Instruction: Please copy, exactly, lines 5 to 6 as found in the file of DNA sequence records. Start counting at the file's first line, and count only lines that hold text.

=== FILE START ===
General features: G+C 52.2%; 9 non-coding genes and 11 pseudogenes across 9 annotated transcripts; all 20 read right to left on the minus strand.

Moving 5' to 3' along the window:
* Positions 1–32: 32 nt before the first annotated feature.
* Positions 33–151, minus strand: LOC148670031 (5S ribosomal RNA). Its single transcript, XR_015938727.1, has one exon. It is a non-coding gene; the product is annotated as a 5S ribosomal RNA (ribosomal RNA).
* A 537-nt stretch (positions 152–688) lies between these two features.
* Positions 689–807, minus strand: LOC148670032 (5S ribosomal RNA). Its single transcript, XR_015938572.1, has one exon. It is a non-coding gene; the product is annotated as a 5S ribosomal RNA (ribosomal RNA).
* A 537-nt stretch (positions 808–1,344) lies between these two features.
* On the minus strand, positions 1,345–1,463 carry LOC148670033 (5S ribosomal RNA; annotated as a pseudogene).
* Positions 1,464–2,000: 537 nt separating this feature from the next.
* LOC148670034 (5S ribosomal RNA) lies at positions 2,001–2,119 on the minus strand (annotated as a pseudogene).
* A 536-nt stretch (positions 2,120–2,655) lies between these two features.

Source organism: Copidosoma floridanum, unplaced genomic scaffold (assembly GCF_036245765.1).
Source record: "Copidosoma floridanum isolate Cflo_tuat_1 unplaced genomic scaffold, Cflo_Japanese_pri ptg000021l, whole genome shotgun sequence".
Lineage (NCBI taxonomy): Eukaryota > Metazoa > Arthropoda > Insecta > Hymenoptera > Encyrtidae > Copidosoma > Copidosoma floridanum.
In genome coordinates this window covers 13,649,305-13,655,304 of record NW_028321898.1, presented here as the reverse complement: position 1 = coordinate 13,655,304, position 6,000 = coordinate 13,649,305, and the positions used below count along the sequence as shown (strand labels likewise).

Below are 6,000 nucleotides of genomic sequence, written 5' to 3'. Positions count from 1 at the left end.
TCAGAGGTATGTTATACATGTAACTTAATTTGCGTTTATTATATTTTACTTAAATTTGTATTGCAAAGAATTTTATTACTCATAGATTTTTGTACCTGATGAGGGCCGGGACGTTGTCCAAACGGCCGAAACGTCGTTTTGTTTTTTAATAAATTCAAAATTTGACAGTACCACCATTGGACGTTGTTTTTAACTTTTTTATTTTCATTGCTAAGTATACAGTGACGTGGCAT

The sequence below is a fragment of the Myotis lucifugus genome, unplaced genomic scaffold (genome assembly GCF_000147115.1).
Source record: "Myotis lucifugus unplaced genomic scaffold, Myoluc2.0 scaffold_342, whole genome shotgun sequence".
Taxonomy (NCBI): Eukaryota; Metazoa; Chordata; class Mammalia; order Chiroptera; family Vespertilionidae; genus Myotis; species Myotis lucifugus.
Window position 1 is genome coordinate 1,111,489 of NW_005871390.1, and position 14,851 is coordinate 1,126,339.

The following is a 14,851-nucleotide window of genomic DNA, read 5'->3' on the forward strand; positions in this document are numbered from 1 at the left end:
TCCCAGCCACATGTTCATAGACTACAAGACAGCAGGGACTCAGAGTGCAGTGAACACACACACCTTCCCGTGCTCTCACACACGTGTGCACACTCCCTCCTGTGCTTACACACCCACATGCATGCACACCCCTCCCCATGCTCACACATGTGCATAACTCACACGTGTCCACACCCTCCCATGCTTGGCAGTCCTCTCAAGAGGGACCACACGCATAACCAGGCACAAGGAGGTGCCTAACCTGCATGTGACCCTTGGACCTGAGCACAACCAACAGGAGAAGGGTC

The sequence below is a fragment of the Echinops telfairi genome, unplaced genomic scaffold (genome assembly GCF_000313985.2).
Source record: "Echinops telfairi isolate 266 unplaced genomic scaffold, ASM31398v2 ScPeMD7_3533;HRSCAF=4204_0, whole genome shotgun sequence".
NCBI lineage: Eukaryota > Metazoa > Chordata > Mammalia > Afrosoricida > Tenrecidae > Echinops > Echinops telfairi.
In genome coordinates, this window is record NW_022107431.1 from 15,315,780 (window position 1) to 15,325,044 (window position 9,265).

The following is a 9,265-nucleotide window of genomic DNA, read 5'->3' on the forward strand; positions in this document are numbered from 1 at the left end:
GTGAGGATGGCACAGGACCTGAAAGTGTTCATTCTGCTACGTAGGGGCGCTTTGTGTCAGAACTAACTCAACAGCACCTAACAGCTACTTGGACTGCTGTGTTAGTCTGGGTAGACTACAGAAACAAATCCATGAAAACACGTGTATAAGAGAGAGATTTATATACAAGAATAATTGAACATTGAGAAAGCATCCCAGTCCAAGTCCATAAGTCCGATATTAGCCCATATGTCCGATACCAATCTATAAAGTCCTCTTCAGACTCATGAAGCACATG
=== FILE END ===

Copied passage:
* A 537-nt stretch (positions 152–688) lies between these two features.
* Positions 689–807, minus strand: LOC148670032 (5S ribosomal RNA). Its single transcript, XR_015938572.1, has one exon. It is a non-coding gene; the product is annotated as a 5S ribosomal RNA (ribosomal RNA).